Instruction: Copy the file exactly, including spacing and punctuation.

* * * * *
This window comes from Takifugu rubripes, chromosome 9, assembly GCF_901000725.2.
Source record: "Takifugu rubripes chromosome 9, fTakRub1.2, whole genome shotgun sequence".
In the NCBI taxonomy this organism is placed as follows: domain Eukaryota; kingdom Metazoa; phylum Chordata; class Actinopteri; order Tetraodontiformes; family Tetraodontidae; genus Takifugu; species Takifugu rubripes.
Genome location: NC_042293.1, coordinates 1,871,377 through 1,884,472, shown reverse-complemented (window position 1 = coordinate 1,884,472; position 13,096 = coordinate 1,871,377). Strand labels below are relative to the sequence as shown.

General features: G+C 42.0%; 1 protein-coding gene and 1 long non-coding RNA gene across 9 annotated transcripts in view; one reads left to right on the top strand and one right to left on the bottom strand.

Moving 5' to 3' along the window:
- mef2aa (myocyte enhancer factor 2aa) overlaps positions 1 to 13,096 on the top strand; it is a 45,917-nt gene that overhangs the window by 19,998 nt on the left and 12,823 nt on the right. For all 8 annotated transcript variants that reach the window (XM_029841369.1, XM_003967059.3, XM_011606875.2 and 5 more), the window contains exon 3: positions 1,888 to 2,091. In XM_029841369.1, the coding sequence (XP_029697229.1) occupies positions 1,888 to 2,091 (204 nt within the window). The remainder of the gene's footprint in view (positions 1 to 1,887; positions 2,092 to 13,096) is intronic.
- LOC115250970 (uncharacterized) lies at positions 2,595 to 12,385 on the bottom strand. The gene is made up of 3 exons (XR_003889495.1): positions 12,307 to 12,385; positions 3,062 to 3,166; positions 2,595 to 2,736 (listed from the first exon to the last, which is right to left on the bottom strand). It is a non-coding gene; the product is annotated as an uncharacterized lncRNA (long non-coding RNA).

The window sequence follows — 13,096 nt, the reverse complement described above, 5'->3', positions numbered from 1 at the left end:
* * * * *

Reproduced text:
This window comes from Takifugu rubripes, chromosome 9, assembly GCF_901000725.2.
Source record: "Takifugu rubripes chromosome 9, fTakRub1.2, whole genome shotgun sequence".
In the NCBI taxonomy this organism is placed as follows: domain Eukaryota; kingdom Metazoa; phylum Chordata; class Actinopteri; order Tetraodontiformes; family Tetraodontidae; genus Takifugu; species Takifugu rubripes.
Genome location: NC_042293.1, coordinates 1,871,377 through 1,884,472, shown reverse-complemented (window position 1 = coordinate 1,884,472; position 13,096 = coordinate 1,871,377). Strand labels below are relative to the sequence as shown.

General features: G+C 42.0%; 1 protein-coding gene and 1 long non-coding RNA gene across 9 annotated transcripts in view; one reads left to right on the top strand and one right to left on the bottom strand.

Moving 5' to 3' along the window:
- mef2aa (myocyte enhancer factor 2aa) overlaps positions 1 to 13,096 on the top strand; it is a 45,917-nt gene that overhangs the window by 19,998 nt on the left and 12,823 nt on the right. For all 8 annotated transcript variants that reach the window (XM_029841369.1, XM_003967059.3, XM_011606875.2 and 5 more), the window contains exon 3: positions 1,888 to 2,091. In XM_029841369.1, the coding sequence (XP_029697229.1) occupies positions 1,888 to 2,091 (204 nt within the window). The remainder of the gene's footprint in view (positions 1 to 1,887; positions 2,092 to 13,096) is intronic.
- LOC115250970 (uncharacterized) lies at positions 2,595 to 12,385 on the bottom strand. The gene is made up of 3 exons (XR_003889495.1): positions 12,307 to 12,385; positions 3,062 to 3,166; positions 2,595 to 2,736 (listed from the first exon to the last, which is right to left on the bottom strand). It is a non-coding gene; the product is annotated as an uncharacterized lncRNA (long non-coding RNA).

The window sequence follows — 13,096 nt, the reverse complement described above, 5'->3', positions numbered from 1 at the left end: